Istanbul is suffering a mighty bout of something like hüzün at the moment. In Pamuk’s work the citizens of Istanbul take a perverse pride in hüzün. No one in Istanbul, or elsewhere in Turkey, can draw comfort from what is happening now. Erdogan’s opponents wonder what kind of future they can have in his Turkey. I think I sensed it, too, in the triumphalist crowds of Erdogan supporters that have been gathering day after day since the coup was defeated.

 

Down with the generals

Erdogan’s opponents are not downcast because the coup failed; a big reason why it did was that it had no public support. Turks know way too much about the authoritarian ways of military rule to want it back. The melancholy is because Erdogan is using the coup to entrench himself even more deeply in power. The purge looks too far-reaching, too organised and too big to have been a quick reaction to the attempt on his power. Instead it seems to be a plan that was waiting to be used.

Turkey is a deeply unhappy country. It is hard to imagine now, but when the Arab uprisings happened in 2011 it seemed to be a model for the Middle East. It had elections and an economy that worked and grew. When I asked Davutoglu around that time whether there would be a new Ottoman sphere of influence for the 21st century, he smiled modestly, denied any such ambition and went on to explain that the 2011 uprisings were the true succession to the Ottoman empire. A century of European, and then American, domination was ending. It had been a false start in Middle Eastern history. Now it was back on track. The people of the region were deciding their futures, and perhaps Turkey would have a role, almost like a big brother.

Turkey’s position – straddling east and west, facing Europe and Asia – is the key to its history and its future. It could be, should be, a rock of stability in a desperately un­stable part of the world. But it isn’t, and that is a problem for all of us.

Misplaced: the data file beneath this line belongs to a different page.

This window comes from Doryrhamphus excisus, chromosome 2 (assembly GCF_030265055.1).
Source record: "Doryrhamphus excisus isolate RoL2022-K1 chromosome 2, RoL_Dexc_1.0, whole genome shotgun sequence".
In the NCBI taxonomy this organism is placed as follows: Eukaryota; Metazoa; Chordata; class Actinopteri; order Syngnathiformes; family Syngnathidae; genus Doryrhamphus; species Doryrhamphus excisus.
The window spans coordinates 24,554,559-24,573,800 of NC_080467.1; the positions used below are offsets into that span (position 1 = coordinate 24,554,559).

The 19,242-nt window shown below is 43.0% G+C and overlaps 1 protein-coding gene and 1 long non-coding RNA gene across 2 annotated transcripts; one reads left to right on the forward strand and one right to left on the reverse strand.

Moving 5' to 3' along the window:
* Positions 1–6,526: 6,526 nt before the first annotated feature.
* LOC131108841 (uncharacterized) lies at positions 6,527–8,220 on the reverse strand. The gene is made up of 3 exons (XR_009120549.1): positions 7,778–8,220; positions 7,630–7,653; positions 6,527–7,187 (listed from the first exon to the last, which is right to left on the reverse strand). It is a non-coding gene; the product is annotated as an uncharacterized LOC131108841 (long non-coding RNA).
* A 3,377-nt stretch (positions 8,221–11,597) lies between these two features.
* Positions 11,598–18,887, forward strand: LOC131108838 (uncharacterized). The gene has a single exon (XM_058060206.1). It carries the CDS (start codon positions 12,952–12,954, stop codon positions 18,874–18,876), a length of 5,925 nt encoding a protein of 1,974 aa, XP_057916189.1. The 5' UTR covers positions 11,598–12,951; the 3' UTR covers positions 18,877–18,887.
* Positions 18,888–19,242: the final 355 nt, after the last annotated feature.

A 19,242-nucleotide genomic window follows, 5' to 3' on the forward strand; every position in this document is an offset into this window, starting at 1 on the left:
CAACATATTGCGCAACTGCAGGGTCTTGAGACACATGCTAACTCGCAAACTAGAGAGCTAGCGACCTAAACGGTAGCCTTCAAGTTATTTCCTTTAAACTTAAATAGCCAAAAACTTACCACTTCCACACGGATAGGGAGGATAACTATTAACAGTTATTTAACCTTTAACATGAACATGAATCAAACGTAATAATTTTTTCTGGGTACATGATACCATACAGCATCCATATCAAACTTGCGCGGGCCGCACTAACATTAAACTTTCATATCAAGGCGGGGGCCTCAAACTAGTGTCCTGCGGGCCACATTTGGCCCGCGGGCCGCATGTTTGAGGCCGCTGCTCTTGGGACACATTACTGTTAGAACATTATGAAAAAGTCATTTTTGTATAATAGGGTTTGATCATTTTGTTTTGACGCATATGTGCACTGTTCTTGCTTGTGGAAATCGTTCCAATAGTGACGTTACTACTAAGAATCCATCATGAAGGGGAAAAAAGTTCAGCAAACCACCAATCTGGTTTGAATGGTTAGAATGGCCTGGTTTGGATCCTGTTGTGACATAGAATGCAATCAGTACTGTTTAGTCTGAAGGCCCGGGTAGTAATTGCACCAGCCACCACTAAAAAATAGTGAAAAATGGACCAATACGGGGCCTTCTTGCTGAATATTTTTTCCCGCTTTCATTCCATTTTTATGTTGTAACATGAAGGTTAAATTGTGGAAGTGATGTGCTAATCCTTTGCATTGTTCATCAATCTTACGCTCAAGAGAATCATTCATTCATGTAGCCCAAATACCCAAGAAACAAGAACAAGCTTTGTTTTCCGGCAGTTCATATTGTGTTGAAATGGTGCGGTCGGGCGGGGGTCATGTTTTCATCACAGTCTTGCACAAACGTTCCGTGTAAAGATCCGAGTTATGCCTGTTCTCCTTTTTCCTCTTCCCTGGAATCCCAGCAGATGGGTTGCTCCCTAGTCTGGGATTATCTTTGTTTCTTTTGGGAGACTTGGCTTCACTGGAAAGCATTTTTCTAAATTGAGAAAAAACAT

Contagion of war

The coup did not come out of a clear sky. Turkey was in deep crisis before the attempt was made. Part of the problem has come from Erdogan’s divisive policies. He has led the AKP to successive election victories since it first won in 2002. But the policies of his governments have not been inclusive. As long as his supporters are happy, the president seems unconcerned about the resentment and opposition he is generating on the other side of politics.

Perhaps that was inevitable. His mission, as a political Islamist, was to change the country, to end the power of secular elites, including the army, which had been dominant since Mustafa Kemal Atatürk created modern Turkey after the collapse of the Ottoman empire. And there is also the influence of chaos and war in the Middle East. Turkey has borders with Iraq and Syria, and is deeply involved in their wars. The borders do not stop the contagion of violence. Hundreds of people have died in the past year in bomb attacks in Turkish cities, some carried out by the jihadists of so-called Islamic State, and some sent by Kurdish separatists working under the PKK.

It is a horrible mix. Erdogan might be able to deal with it better if he had used the attempted coup to try to unite Turkey. All the parliamentary parties condemned it. But instead, he has turned the power of the state against his opponents. More rough times lie ahead.

Jeremy Bowen is the BBC’s Middle East editor. He tweets @bowenbbc

This article first appeared in the 28 July 2016 issue of the New Statesman, Summer Double Issue